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Washington vs. Oregon football rivalry is old, but renewed

The Washington/Oregon football rivalry is one of the oldest and fiercest in the country, but has been all Oregon the last decade. What made it such a hatred-filled game and can the UW change their fortunes? We'll take a look at this great college football series.

Steven Bisig-USA TODAY Sports

It's been a decade since the Washington Huskies have beaten the Oregon Ducks in a football game. A long, frustrating decade for Huskies fans, and a long celebratory decade for Ducks fans. At College Gameday last season, when the Huskies hosted the U of O, many a sign read "Win the Decade," an obvious homage to former coach Chip Kelly's phrase of "Win the Day."

Before I go any further, let me tell a story.

The rivalry started in 1900, when football games were largely regional and teams played every team they could, from naval crews to local YMCA clubs (the UW lost to one and subsequently hired Gil Dobie, a legend in Seattle). Sometimes Oregon and Washington played twice a year.

The rivalry wasn't that serious until 1948 and a trip to the Rose Bowl was on the line. Oregon and California were tied for the then Pacific Coast Conference (PCC) lead and the tiebreaker came down to a vote. There were 10 teams in the PCC then: Washington, Washington State, Montana, Idaho, Oregon, Oregon State, Stanford, Cal, USC and UCLA.

It was assumed that since six of the 10 teams were in the Northwest, that Oregon would win the vote and play in the Rose Bowl. However, the powers that be at Washington talked the voters at Montana into voting for Cal, spurning Oregon and sending Cal to the Rose Bowl.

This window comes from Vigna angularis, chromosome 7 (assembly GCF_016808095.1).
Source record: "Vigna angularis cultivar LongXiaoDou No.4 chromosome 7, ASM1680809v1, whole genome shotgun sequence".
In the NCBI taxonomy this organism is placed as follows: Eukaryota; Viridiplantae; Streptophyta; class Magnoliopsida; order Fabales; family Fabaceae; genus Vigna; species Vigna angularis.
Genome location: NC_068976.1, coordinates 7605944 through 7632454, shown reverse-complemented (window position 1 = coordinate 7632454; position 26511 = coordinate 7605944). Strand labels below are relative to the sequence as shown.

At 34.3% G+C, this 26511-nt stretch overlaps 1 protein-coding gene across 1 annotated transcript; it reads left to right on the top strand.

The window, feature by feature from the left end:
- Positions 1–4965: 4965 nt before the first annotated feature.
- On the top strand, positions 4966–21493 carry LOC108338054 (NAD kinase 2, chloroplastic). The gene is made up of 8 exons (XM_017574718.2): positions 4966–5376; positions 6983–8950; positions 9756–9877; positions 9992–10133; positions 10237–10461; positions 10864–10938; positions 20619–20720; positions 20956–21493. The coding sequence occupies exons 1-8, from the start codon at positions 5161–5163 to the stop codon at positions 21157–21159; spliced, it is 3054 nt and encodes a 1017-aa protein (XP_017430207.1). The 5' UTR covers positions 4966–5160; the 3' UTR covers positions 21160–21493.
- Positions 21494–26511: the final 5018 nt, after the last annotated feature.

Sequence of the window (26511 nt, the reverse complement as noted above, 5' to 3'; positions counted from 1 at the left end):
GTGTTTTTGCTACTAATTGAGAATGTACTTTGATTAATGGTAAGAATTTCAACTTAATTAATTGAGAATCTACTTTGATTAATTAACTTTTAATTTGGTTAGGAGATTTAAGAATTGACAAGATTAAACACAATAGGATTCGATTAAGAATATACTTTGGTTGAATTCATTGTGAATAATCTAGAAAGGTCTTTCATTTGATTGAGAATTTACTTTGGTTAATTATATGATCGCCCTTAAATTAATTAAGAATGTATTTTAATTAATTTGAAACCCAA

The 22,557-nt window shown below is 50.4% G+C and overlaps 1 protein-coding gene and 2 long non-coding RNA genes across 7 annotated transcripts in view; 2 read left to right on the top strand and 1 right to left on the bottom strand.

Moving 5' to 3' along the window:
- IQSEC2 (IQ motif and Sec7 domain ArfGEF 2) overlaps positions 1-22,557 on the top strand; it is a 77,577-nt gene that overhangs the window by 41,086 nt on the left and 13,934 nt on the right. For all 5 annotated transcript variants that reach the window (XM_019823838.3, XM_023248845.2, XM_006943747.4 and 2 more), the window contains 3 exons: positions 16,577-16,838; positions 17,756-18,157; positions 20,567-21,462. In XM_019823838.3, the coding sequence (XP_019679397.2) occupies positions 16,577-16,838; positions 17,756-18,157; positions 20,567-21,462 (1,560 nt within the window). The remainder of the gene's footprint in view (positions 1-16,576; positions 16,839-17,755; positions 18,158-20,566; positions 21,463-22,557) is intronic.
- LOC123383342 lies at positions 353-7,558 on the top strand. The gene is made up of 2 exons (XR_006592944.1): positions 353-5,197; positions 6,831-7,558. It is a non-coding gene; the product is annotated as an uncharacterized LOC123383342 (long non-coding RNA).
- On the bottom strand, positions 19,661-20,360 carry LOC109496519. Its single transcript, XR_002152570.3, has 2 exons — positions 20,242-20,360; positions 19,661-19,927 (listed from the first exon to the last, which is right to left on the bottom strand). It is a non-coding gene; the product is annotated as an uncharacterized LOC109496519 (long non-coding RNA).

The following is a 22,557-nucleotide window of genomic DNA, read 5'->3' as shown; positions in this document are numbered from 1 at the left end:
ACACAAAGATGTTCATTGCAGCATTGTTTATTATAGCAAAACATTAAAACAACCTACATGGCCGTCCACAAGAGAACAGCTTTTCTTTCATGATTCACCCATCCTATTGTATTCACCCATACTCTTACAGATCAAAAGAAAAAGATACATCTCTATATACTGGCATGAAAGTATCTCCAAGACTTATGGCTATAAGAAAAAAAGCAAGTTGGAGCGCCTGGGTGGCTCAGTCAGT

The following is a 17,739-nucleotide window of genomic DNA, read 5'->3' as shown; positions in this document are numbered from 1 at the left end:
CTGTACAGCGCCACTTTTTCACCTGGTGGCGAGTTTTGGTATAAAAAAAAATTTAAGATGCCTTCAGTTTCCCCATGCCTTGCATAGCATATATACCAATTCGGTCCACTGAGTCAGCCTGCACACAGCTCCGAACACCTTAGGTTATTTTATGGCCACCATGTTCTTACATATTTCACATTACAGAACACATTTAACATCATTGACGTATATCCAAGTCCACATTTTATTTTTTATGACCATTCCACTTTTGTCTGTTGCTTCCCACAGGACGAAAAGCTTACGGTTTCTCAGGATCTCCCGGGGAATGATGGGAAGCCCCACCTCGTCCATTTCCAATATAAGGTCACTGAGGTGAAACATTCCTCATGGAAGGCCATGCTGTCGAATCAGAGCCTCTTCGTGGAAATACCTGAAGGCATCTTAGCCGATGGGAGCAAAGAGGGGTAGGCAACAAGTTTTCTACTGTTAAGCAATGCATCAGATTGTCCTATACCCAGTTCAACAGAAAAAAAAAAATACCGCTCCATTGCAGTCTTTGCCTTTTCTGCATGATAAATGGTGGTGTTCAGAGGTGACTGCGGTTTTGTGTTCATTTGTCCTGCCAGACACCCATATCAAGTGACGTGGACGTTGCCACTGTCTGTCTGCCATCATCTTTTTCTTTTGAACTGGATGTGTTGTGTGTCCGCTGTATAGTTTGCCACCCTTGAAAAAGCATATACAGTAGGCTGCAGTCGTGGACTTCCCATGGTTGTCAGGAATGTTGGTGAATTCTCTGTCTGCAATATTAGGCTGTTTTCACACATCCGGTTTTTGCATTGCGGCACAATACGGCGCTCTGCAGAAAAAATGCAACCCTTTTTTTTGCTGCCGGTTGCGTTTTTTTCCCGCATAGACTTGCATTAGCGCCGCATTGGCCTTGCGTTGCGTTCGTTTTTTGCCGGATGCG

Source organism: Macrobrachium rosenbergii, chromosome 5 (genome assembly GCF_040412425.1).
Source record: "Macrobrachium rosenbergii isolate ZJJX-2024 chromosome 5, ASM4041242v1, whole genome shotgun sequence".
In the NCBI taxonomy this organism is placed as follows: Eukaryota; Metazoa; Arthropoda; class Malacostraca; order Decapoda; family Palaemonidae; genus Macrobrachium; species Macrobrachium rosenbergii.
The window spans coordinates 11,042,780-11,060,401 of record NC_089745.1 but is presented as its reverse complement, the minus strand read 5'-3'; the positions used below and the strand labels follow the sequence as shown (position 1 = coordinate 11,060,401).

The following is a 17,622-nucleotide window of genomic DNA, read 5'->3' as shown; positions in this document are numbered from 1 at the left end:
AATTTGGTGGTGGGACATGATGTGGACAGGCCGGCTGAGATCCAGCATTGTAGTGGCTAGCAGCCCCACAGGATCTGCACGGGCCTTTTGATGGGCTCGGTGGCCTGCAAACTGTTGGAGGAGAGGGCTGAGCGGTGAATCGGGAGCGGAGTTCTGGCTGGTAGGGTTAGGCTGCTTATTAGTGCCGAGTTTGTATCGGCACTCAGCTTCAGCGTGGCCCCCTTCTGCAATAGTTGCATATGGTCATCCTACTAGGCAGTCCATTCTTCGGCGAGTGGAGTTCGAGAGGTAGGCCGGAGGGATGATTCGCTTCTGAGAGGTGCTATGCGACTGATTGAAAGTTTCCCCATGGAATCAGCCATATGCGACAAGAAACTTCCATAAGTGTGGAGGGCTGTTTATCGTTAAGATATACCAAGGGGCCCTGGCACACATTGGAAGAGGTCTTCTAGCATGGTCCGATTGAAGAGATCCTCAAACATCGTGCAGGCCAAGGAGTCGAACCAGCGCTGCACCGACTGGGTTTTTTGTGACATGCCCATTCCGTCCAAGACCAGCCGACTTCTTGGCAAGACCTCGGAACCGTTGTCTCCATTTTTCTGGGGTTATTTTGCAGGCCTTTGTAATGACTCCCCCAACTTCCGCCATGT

That's where the hatred all started.

It over the next 70 years the rivalry has been riled up more from Kenny Wheaton's improbable pick six in 1994 to Rick Neuheisel's team dancing on Oregon's midfield logo after a win in Eugene in 2002. But the past ten years have been increasingly one-sided, with the UW not coming within two touchdowns in any game.

New coach Chris Petersen is undefeated against Oregon (2-0) and holds an overall head coaching record of 92-12 while at Boise State. But all of that is known. What a lot of people don't know nationwide - and maybe even within the conference - is that the Oregon game is the most important game to most Huskies fans.

While at a UW game as a youngster, I saw a shirt that sums the situation up pretty well. It read, "If we go 1-10 every year but we beat Oregon, the season's a success." Ending the losing streak to Oregon does twofold: it puts Washington ahead in the standings to contend for a conference - and eventually - a national title. But it also re-instills the pride and winning attitude that was such an integral part of the program since Jim Owens coached in the 50's, 60's and early 70's.

It's not going to be easy, though, regardless of Petersen's success against the Ducks. Petersen's first game against Oregon as a Husky will be in Eugene, in Autzen Stadium, admittedly one of the toughest places to play in American sport. The Oregon team is remarkably athletic and we all know the program works. That said, it's my opinion this is Washington's best chance to end the losing streak. And if not this year, it will be soon.